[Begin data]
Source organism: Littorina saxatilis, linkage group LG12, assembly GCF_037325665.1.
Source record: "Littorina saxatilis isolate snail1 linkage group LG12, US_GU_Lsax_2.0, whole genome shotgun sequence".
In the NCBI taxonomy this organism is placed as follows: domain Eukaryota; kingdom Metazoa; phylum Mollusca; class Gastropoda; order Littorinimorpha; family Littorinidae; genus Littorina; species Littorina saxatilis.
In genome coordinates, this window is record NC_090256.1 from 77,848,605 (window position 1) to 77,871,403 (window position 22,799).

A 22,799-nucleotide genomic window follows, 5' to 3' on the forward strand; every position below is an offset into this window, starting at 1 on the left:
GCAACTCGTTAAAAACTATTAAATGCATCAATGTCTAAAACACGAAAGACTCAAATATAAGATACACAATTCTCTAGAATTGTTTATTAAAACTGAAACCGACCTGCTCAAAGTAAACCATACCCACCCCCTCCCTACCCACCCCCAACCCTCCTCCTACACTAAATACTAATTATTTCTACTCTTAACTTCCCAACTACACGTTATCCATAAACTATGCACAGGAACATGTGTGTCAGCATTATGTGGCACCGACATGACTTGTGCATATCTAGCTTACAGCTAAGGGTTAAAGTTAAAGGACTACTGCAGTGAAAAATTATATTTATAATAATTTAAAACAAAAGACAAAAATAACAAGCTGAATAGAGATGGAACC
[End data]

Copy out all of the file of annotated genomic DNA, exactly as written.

Source organism: Littorina saxatilis, linkage group LG12, assembly GCF_037325665.1.
Source record: "Littorina saxatilis isolate snail1 linkage group LG12, US_GU_Lsax_2.0, whole genome shotgun sequence".
In the NCBI taxonomy this organism is placed as follows: domain Eukaryota; kingdom Metazoa; phylum Mollusca; class Gastropoda; order Littorinimorpha; family Littorinidae; genus Littorina; species Littorina saxatilis.
In genome coordinates, this window is record NC_090256.1 from 77,848,605 (window position 1) to 77,871,403 (window position 22,799).

A 22,799-nucleotide genomic window follows, 5' to 3' on the forward strand; every position below is an offset into this window, starting at 1 on the left:
GCAACTCGTTAAAAACTATTAAATGCATCAATGTCTAAAACACGAAAGACTCAAATATAAGATACACAATTCTCTAGAATTGTTTATTAAAACTGAAACCGACCTGCTCAAAGTAAACCATACCCACCCCCTCCCTACCCACCCCCAACCCTCCTCCTACACTAAATACTAATTATTTCTACTCTTAACTTCCCAACTACACGTTATCCATAAACTATGCACAGGAACATGTGTGTCAGCATTATGTGGCACCGACATGACTTGTGCATATCTAGCTTACAGCTAAGGGTTAAAGTTAAAGGACTACTGCAGTGAAAAATTATATTTATAATAATTTAAAACAAAAGACAAAAATAACAAGCTGAATAGAGATGGAACC